WORKSHOP ON EXPLORING COLLABORATION WITH SHAREABLE INTERFACES
16th and 17th of September 2010
– Call for participation: deadline 28th May 2010 –
This 2-day workshop at the University of Sussex aims to bring together researchers from across disciplines who are analyzing interaction, talk and gesture, involved in the development of collaboration. It will focus on how shareable interfaces can both support and help us understand processes of collaboration associated with typical and atypical development. It follows from the highly successful workshops on shareable interfaces held in 2008 at the University of Sussex (http://www.shareitproject.org/25) and 2007 at the Open University (http://mcs.open.ac.uk/pm5923/si2007/index.html).
Shareable interfaces are designed to support co-located collaboration. They include technologies such as interactive multi-touch walls and tables, tangibles, single display groupware and multiple personal devices used to interact with a shared representation. These technical innovations provide both opportunities and challenges to educators and designers who aim to build systems to better support co-located collaborative learning. On the one hand, these technologies would intuitively seem to support collaborative activity better than the single user PC or the one-to-many whiteboard presentation. For example, tabletop interfaces might encourage equity of participation and be less restrictive of embodied aspects of collaboration such as gesturing and establishing joint visual attention than a keyboard and mouse interface. Carpet sensors, gesture recognition and large wall-mounted displays may support broad channels of communication. On the other hand, shared interfaces can dissipate joint attention, with each person engaged in their own action, or can require negotiation of turn-taking rules that draws effort away from the task in hand. Since the ShareIT project began, there is more research and better understanding of design guidelines to suggest how new technologies might best be used to support collaboration. In addition, a little-explored aspect of shareable interfaces is that they show us forms of interaction we may not have seen before, as users negotiate shared use in a new environment, with different tools at their disposal. In particular, children are growing up in a world populated by such tools as they develop abilities required for collaboration such as self-regulation, joint attention, turn-taking and coordination of social interaction with peers. How do these new tools for collaboration illuminate developmental processes and how might they be used to support these processes?
This workshop, sponsored by the ShareIT project (www.shareitproject.org), will draw together researchers using a range of analytic techniques, whether or not in the sphere of new technology, to illustrate productive ways of bringing out the possible benefits of shareable interfaces. Workshop themes will include:
- analysis of conversation in collaborative working using shareable interfaces, and how such conversation might support learning and conceptual change
- the role of gesture and the body in supporting collaboration, e.g. simulation, analysis of gestures that support mutual knowledge, methods of assessing gesture and its importance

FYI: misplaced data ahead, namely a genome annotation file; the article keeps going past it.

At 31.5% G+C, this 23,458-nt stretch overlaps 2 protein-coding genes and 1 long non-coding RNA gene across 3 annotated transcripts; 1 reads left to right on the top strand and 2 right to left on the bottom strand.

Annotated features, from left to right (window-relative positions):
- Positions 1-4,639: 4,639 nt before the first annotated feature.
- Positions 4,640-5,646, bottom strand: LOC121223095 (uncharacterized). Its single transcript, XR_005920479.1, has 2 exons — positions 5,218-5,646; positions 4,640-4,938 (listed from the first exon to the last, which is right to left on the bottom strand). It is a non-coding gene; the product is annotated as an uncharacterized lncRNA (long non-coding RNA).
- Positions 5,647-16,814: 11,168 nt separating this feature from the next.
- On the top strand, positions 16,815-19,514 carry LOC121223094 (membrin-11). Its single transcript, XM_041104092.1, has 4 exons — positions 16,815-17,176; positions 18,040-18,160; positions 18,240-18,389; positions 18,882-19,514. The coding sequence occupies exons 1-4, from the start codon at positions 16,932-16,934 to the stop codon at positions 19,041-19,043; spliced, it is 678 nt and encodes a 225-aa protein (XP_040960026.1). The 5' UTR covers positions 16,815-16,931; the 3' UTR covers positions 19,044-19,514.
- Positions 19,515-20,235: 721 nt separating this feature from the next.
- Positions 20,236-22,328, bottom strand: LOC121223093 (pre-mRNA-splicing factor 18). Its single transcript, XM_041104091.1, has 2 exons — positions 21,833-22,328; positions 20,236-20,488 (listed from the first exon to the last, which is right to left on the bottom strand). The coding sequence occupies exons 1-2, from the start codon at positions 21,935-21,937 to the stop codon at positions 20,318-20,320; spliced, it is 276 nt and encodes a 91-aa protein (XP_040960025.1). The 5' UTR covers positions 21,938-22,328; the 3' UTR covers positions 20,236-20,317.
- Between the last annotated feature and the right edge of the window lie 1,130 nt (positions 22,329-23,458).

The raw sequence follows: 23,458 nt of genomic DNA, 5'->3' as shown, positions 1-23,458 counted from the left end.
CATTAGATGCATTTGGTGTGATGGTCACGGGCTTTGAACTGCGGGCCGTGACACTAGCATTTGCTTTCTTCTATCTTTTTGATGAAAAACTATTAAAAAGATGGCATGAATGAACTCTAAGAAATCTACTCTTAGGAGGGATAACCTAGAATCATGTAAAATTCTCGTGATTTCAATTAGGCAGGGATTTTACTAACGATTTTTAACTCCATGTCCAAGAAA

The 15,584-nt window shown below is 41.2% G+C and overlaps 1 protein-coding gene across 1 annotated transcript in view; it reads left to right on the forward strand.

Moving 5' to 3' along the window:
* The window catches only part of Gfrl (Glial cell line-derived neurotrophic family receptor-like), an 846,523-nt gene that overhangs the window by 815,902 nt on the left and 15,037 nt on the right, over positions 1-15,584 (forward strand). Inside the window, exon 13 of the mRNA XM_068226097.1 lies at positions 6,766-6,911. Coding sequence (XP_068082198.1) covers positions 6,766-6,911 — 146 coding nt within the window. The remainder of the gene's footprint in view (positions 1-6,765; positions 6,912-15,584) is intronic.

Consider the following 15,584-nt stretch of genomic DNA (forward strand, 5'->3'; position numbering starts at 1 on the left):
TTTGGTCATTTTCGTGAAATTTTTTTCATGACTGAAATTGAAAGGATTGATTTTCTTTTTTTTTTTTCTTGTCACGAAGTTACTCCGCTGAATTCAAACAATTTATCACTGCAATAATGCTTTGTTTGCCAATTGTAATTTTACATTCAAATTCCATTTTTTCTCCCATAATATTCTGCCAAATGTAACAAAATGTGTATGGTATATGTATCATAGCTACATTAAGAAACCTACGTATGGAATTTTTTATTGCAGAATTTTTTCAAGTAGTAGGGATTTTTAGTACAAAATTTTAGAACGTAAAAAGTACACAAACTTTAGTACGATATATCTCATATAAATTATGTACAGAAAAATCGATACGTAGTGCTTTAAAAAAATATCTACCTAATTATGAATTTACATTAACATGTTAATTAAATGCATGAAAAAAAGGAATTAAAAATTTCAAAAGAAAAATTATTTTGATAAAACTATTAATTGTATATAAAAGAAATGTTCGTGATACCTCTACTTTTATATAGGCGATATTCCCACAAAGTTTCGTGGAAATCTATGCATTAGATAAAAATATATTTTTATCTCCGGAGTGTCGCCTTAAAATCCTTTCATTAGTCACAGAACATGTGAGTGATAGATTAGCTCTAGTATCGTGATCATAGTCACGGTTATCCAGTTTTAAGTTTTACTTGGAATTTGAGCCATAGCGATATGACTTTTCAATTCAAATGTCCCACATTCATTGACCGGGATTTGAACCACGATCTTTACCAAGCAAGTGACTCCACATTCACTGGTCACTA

- planning and coordination of joint activity, turn-taking and reciprocity, perspective taking, speaking and listening skills
- the role of shareable interface technology in illuminating and supporting coordination of joint action in typical and atypical development e.g. autism
- developmental prerequisites for joint action and collaboration and the use of shareable interfaces to understand and support these
The workshop will feature 3 invited talks and several activity sessions to ground discussion and provide a shared focus. The invited speakers will be:
- Andy Tolmie: Department of Psychology and Human Development, Institute of Education, University of London (http://www.ioe.ac.uk/study/PHDT_80.html)
- Claire O’Malley: Learning Sciences Research Institute, School of Psychology, University of Nottingham (http://www.psychology.nottingham.ac.uk/staff/Claire.O'Malley/)
- and one other to be announced
In addition, it will be associated with two future publications:
- A CSCL flash issue on supporting and illuminating co-located collaboration and conversation with technology
- A Special issue of BJEP on new directions in conversation and collaborative learning.
SUBMISSION AND PARTICIPATION
Please email a 1 page document including your name, affiliation, research keywords, summary of your work in relation to the themes of the workshop, and short statement of what you hope to get out of the workshop to [log in to unmask] A template can be downloaded here: http://shareitproject.org/uploads/24/ShareIT%20workshop%20Application.doc In order to facilitate coherent discussion participation will be based on accepted submissions only.
Participation is free and will be funded by the ShareIT project. Lunch and refreshments during the workshop will be provided. There will be charge of around £30 for the conference dinner to be paid in cash on arrival at the workshop. Some financial assistance may be available to PhD students to enable participation.
University of Sussex, Brighton, UK
TIME AND DATE
10am 16th – 4pm 17th September 2010.
Rowanne Fleck and Nicola Yuill (Department of Psychology, University of Sussex, Brighton, UK: r.m.m.fleck, [log in to unmask])
Paul Marshall, Jochen Rick and Yvonne Rogers (Pervasive Interaction lab, The Open University, Milton Keynes, UK: p.marshall, j.rick, [log in to unmask]
To unsubscribe, send an empty email to
mailto:[log in to unmask]
For further details of CHI lists see http://sigchi.org/listserv